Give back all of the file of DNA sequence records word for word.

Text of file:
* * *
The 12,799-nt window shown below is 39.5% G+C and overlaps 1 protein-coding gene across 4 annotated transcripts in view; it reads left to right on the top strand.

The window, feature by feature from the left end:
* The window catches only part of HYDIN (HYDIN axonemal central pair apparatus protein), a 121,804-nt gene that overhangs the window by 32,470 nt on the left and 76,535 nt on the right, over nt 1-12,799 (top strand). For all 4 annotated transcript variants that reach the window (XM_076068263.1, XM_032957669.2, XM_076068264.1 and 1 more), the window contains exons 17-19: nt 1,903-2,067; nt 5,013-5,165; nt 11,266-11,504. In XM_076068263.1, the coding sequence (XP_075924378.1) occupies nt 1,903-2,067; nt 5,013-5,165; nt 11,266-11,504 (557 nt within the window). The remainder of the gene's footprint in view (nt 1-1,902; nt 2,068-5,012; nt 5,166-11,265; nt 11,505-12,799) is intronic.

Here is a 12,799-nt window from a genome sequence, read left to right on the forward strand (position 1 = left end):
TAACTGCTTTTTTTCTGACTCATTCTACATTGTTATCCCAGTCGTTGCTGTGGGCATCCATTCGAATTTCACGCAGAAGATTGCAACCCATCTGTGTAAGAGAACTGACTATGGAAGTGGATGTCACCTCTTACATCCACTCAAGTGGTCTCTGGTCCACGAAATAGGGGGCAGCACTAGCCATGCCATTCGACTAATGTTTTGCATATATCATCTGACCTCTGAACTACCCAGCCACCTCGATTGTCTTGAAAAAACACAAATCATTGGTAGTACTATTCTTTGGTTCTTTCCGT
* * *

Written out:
The 12,799-nt window shown below is 39.5% G+C and overlaps 1 protein-coding gene across 4 annotated transcripts in view; it reads left to right on the top strand.

The window, feature by feature from the left end:
* The window catches only part of HYDIN (HYDIN axonemal central pair apparatus protein), a 121,804-nt gene that overhangs the window by 32,470 nt on the left and 76,535 nt on the right, over nt 1-12,799 (top strand). For all 4 annotated transcript variants that reach the window (XM_076068263.1, XM_032957669.2, XM_076068264.1 and 1 more), the window contains exons 17-19: nt 1,903-2,067; nt 5,013-5,165; nt 11,266-11,504. In XM_076068263.1, the coding sequence (XP_075924378.1) occupies nt 1,903-2,067; nt 5,013-5,165; nt 11,266-11,504 (557 nt within the window). The remainder of the gene's footprint in view (nt 1-1,902; nt 2,068-5,012; nt 5,166-11,265; nt 11,505-12,799) is intronic.

Here is a 12,799-nt window from a genome sequence, read left to right on the forward strand (position 1 = left end):
TAACTGCTTTTTTTCTGACTCATTCTACATTGTTATCCCAGTCGTTGCTGTGGGCATCCATTCGAATTTCACGCAGAAGATTGCAACCCATCTGTGTAAGAGAACTGACTATGGAAGTGGATGTCACCTCTTACATCCACTCAAGTGGTCTCTGGTCCACGAAATAGGGGGCAGCACTAGCCATGCCATTCGACTAATGTTTTGCATATATCATCTGACCTCTGAACTACCCAGCCACCTCGATTGTCTTGAAAAAACACAAATCATTGGTAGTACTATTCTTTGGTTCTTTCCGT